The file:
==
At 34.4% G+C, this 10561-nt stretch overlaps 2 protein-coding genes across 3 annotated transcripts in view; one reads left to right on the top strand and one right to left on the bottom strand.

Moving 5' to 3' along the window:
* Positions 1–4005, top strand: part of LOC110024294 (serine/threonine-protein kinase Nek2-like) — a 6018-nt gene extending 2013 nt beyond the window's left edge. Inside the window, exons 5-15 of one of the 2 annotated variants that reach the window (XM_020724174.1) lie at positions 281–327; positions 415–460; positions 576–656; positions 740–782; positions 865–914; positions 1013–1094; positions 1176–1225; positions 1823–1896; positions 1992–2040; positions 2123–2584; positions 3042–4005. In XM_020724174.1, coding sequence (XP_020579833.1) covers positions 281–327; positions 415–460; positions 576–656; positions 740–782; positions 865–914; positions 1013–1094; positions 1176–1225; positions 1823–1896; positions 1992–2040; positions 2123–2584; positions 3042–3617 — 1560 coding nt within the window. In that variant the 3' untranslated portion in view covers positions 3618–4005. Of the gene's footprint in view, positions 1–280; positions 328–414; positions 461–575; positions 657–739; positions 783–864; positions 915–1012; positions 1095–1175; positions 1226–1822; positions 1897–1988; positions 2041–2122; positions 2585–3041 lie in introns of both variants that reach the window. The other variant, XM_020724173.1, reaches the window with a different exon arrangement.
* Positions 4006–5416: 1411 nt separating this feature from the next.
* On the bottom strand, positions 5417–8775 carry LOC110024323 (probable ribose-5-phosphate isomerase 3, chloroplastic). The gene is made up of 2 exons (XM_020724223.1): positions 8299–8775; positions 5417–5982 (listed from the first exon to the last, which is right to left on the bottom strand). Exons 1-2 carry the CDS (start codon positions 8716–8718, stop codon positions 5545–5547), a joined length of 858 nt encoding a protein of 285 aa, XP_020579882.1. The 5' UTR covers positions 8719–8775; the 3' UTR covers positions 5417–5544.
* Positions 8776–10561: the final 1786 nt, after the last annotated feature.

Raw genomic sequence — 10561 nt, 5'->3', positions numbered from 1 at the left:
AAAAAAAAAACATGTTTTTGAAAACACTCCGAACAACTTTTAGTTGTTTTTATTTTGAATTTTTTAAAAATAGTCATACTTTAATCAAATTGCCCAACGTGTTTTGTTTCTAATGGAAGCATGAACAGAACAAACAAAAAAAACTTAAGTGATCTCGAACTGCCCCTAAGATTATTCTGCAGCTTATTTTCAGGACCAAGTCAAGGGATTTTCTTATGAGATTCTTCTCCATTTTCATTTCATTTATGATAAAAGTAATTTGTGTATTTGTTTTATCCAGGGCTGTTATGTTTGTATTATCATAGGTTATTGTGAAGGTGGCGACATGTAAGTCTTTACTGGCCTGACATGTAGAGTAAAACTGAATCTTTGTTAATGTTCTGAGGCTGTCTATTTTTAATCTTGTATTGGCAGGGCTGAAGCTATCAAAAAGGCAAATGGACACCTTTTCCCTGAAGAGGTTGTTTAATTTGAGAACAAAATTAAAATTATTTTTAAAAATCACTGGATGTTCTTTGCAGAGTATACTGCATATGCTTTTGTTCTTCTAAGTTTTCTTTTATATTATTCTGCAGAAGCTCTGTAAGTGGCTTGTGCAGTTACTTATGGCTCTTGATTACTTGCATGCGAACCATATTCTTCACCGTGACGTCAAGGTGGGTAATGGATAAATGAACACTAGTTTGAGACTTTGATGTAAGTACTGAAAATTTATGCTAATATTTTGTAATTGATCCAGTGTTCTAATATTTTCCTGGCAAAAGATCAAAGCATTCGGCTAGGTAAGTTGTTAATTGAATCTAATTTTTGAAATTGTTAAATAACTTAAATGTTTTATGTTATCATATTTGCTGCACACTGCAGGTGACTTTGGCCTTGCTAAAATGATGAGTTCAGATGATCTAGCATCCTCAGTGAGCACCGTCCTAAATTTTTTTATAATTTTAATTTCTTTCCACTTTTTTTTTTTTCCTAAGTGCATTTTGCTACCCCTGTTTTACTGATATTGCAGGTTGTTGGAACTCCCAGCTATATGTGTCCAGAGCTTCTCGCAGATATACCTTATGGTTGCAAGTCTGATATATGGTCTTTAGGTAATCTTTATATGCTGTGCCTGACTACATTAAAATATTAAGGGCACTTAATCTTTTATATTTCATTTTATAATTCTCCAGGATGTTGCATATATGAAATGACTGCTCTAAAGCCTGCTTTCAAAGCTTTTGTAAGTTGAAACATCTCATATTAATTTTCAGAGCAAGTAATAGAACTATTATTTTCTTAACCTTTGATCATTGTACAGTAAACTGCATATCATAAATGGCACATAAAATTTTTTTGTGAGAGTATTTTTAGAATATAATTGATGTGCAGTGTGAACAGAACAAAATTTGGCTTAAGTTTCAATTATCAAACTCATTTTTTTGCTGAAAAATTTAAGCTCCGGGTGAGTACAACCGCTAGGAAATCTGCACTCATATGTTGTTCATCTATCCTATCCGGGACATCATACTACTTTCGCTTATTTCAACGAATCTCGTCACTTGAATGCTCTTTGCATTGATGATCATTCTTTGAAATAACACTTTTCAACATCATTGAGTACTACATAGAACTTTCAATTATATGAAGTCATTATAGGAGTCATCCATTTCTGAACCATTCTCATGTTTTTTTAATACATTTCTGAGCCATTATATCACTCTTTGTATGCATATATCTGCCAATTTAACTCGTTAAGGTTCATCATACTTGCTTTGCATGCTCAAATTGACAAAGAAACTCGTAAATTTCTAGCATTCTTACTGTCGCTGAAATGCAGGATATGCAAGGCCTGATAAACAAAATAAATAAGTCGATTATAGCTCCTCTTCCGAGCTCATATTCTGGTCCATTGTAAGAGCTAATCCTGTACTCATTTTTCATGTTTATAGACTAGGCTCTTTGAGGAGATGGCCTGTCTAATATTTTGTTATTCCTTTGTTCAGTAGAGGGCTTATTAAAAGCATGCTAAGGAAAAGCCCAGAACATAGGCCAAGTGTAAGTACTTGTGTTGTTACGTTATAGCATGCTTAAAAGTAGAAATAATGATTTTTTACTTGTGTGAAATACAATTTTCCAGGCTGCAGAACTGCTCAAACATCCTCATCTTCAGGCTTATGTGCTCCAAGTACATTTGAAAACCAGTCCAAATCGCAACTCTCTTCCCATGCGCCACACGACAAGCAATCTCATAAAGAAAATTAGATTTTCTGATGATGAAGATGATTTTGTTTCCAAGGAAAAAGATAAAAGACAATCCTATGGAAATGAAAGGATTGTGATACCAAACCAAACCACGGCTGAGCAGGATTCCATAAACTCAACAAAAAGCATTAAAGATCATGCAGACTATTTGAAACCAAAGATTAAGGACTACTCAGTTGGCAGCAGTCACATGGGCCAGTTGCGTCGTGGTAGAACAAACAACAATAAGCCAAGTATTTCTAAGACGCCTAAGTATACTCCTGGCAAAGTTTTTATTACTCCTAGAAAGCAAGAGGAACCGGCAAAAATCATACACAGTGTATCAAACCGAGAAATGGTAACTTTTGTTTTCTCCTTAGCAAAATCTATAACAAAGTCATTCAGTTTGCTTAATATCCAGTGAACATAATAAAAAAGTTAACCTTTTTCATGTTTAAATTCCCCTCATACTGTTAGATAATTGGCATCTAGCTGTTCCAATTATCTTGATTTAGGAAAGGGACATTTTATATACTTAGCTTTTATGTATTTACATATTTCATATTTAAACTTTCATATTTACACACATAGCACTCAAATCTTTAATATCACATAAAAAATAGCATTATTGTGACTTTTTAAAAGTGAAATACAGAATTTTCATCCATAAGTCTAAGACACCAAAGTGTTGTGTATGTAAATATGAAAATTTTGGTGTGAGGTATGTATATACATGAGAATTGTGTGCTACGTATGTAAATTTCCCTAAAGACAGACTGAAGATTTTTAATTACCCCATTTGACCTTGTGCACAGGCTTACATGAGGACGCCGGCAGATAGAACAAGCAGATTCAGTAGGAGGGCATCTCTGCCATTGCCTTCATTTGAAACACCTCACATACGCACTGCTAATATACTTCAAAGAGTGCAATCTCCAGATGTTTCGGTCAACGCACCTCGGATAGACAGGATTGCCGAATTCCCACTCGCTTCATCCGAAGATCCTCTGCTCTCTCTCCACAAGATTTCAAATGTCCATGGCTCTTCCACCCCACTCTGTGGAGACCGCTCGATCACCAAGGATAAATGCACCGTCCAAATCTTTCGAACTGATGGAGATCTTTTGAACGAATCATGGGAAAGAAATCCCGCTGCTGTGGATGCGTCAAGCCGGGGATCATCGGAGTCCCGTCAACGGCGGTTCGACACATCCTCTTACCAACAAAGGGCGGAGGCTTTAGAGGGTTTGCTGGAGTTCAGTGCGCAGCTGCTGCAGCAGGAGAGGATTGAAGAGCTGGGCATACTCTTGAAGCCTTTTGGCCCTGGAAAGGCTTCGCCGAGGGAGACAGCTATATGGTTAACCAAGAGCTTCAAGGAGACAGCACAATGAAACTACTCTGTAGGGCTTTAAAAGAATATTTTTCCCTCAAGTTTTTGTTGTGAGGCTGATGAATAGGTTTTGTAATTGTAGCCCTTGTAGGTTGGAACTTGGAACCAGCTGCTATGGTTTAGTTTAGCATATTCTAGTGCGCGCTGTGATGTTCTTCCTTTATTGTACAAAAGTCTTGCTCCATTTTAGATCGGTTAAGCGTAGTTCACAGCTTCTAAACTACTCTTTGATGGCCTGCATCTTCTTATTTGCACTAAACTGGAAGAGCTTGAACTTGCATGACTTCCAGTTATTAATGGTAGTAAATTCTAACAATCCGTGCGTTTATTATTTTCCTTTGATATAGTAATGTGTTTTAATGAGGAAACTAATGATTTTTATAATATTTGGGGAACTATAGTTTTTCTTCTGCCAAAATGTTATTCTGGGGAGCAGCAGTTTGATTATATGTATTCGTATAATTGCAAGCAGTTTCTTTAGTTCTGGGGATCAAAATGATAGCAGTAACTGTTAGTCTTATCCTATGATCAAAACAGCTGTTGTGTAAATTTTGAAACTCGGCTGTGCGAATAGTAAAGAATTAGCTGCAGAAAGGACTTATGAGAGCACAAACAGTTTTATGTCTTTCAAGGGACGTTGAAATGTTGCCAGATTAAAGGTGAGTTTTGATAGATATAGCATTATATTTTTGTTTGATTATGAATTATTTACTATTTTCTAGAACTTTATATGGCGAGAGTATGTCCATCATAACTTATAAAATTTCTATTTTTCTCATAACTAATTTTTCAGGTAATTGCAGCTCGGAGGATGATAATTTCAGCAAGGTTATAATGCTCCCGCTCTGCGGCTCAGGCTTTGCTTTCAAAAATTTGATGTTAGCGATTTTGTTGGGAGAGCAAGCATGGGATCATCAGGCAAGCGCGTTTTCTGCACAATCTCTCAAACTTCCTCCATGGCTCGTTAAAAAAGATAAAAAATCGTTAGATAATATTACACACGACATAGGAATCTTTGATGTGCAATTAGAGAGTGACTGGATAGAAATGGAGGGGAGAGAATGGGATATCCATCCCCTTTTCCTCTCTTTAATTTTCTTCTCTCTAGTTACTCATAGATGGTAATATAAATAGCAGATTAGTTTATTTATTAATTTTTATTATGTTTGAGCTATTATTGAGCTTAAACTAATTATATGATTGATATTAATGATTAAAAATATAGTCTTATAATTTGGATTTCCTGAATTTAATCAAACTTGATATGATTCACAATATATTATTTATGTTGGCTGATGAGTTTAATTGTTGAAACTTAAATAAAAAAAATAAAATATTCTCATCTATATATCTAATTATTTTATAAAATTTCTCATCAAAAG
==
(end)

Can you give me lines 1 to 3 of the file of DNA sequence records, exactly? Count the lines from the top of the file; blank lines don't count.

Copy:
At 34.4% G+C, this 10561-nt stretch overlaps 2 protein-coding genes across 3 annotated transcripts in view; one reads left to right on the top strand and one right to left on the bottom strand.

Moving 5' to 3' along the window:
* Positions 1–4005, top strand: part of LOC110024294 (serine/threonine-protein kinase Nek2-like) — a 6018-nt gene extending 2013 nt beyond the window's left edge. Inside the window, exons 5-15 of one of the 2 annotated variants that reach the window (XM_020724174.1) lie at positions 281–327; positions 415–460; positions 576–656; positions 740–782; positions 865–914; positions 1013–1094; positions 1176–1225; positions 1823–1896; positions 1992–2040; positions 2123–2584; positions 3042–4005. In XM_020724174.1, coding sequence (XP_020579833.1) covers positions 281–327; positions 415–460; positions 576–656; positions 740–782; positions 865–914; positions 1013–1094; positions 1176–1225; positions 1823–1896; positions 1992–2040; positions 2123–2584; positions 3042–3617 — 1560 coding nt within the window. In that variant the 3' untranslated portion in view covers positions 3618–4005. Of the gene's footprint in view, positions 1–280; positions 328–414; positions 461–575; positions 657–739; positions 783–864; positions 915–1012; positions 1095–1175; positions 1226–1822; positions 1897–1988; positions 2041–2122; positions 2585–3041 lie in introns of both variants that reach the window. The other variant, XM_020724173.1, reaches the window with a different exon arrangement.